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Book Review: Linux For Non-Geeks

Something For Everyone

About.com Rating 4.5 Star Rating

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Linux For Non-Geeks
Virus authors, hackers and the media all love to attack Microsoft and their operating systems. Some of it is warranted and some of it is pure hype, but the fact is that many of the attacks and exploits out there simply don't work in other operating systems. Linux is available free of charge in most cases, but requires a little bit of a learning curve. Grant helps you get past the learning curve and use the Linux operating system effectively.

The Case For Linux

While Windows comes with 99.99% (I made that stat up so don't hold me to it) of the computers purchased almost everyone in the world is familiar with it. But, using Windows can be frustrating and, as a quick glance through almost any publication will tell you, filled with security issues. Combine that with the fact that upgrading to new versions of Windows can cost $100 or even $200 and perhaps you start to wonder if there is an alternative.

It just so happens that there is. Linus Torvalds wanted to create a version of the Unix operating system that would work on standard, everyday computers. What he came up with is Linux. It is available in many different versions- Redhat, Mandrake, SuSE, Debian, Fedora and more, many of which can be acquired for free.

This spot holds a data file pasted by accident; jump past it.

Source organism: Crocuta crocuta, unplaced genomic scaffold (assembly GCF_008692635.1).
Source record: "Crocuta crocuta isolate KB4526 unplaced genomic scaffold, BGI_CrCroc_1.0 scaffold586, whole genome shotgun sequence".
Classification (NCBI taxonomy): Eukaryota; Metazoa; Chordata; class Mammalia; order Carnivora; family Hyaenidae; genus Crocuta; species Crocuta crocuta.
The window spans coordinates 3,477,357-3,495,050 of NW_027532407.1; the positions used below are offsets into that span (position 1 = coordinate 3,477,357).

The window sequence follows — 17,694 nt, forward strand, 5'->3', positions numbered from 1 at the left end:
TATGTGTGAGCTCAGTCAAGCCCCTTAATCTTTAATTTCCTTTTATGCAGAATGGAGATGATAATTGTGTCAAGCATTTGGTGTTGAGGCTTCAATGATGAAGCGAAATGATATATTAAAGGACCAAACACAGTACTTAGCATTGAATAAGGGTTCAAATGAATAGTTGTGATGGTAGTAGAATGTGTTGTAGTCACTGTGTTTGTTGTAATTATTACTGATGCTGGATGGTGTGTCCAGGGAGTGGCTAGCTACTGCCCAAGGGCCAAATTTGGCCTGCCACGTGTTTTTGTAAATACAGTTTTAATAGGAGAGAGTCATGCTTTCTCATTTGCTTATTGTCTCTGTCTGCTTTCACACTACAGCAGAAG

In general Linux is stable and relatively easy to use, but it's sometimes hard to change to something you're not as used to.

Linux For Non-Geeks

That is where Rickford Grant and Linux For Non-Geeks comes in. Grant opens the book by clearly stating that he intends the book for "people who have read or heard about Linux and are wondering whether or not they are ready to deal with it, perhaps being held back by the Linux-is-for-geeks stereotype."

If you are looking for a detailed, uber-geek, inside out understanding of Linux there are more appropriate books than this one. Grant does an excellent job of accomplishing his goal though- introducing Linux to the uninitiated and sharing enough knowledge for someone to effectively use the operating system without becoming a certified expert in it.

Grant walks the reader through installing and configuring the Fedora Linux that comes on CD with the book. He provides clear, understandable, step-by-step instructions to help you delve into the world of Linux. The book is project-based and teaches the reader how to do most common tasks in Linux.

The only caveat would be that it is Fedora-centric. The book focuses on the version of Linux it comes with, but for the intended audience and goal I think this serves the purpose well. If you want to see what Linux is about, check out Linux For Non-Geeks.

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